Plant Part Hunt

Child pointing at a plant outside.

Go on a plant hunt with your child. What different plant parts can you find?

15 minutes

 

Get Ready


Materials you will need:

  • Cell phone or iPad camera
  • Cardstock paper
  • Scissors
  • Small plastic sealable bag
  • Plant Part Cards PDF
  • Optional: Index cards and marker
  • Optional: Plant Part Description Cards PDF
  • Optional: Hole punch
  • Optional: String
  • Optional: Printer
Materials PDF

Things to do before the activity:

  • Print the Plant Part Cards onto cardstock paper, if possible. Cut the cards apart and put them in a sealable plastic bag so you can carry them outdoors. If you do not have a printer, draw plants onto index cards. Include different plant parts and one to six leaves in each plant drawing.
  • Print the Plant Part Description Cards onto cardstock paper or draw them onto index cards. Punch a hole in the corner of each card and thread a string through the cards to create a flip-book.
  • Talk about different places in your neighborhood where you can find plants. Plants can grow in cracks in the sidewalk or buildings, community gardens, outdoor potted plants, grocery stores, apartment building grounds, and so on.

A character with a speech bubble and rabbit with a thought bubble.

Let's find different plant parts!

How many plants have leaves?

Explore!

Step 1.

Before you go outside, look at the Plant Part Cards together. Describe a plant you have seen. Include plant part names in your description: seed, root, stem, leaves, fruit, flower. Talk about how the plant grows.

  • What do plants need to grow?
  • Name plant parts that are not shown on the Plant Part Cards. Why do we not see them?
  • Talk about places you have seen plants growing in your neighborhood.

Step 2.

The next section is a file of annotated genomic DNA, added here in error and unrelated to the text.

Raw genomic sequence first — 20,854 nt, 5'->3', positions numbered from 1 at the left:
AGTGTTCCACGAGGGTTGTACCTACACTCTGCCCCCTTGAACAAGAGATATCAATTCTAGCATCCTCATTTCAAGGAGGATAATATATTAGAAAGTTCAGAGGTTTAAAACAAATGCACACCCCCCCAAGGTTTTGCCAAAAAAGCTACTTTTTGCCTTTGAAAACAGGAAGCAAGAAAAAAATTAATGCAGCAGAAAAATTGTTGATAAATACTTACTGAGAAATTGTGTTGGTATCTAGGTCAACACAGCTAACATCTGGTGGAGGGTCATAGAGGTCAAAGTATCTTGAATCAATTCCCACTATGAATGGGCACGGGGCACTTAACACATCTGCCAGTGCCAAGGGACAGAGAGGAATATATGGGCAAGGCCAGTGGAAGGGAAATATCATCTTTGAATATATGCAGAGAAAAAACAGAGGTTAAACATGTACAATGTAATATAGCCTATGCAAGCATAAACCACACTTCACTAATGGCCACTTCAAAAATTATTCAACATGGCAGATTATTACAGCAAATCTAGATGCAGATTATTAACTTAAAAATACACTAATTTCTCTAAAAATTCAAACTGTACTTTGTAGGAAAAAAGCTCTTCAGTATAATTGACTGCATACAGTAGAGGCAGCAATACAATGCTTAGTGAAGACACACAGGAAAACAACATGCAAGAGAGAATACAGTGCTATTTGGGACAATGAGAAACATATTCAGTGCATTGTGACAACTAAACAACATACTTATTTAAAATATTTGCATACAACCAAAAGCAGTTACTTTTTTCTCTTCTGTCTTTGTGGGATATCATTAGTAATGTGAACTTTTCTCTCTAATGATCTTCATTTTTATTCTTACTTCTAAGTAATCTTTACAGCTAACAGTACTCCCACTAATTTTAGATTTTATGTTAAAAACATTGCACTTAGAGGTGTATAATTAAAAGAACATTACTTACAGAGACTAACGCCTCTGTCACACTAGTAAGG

Go outside and look for places plants grow. Hunt for plants growing along sidewalks or in parks, gardens, grocery stores, pots, and so on.

  • Notice plants that have seeds you can see. For example, acorn nuts hold oak tree seeds, and strawberries have little seedlike bits on their skin that hold strawberry seeds.
  • How do seeds help new plants grow?

Step 3.

Pull a Plant Part Card out of the bag. Together name the plant parts you see on the card. Count the number of leaves. Find a real plant with the same number of leaves. Take a photo of plants you find.

  • Talk about how each plant part plays a role in helping the plant grow. (See Plant Part Description Cards.)
  • What plant parts do you see in each plant?
  • Compare the plants. Which have the most (leaves) or more than (two flowers)?

Review!

Count and match plant parts. Compare the Plant Part Cards to the photos you took on your plant hunt.

  • Look at one of the plant photos. Count the (flowers) in the photo. Find the card that has the same number of (flowers). Find a card that has more or fewer.
  • Count together to find the photo that has the most (leaves).
  • What plant part helps the plant stand tall? Point to the stem in each photo.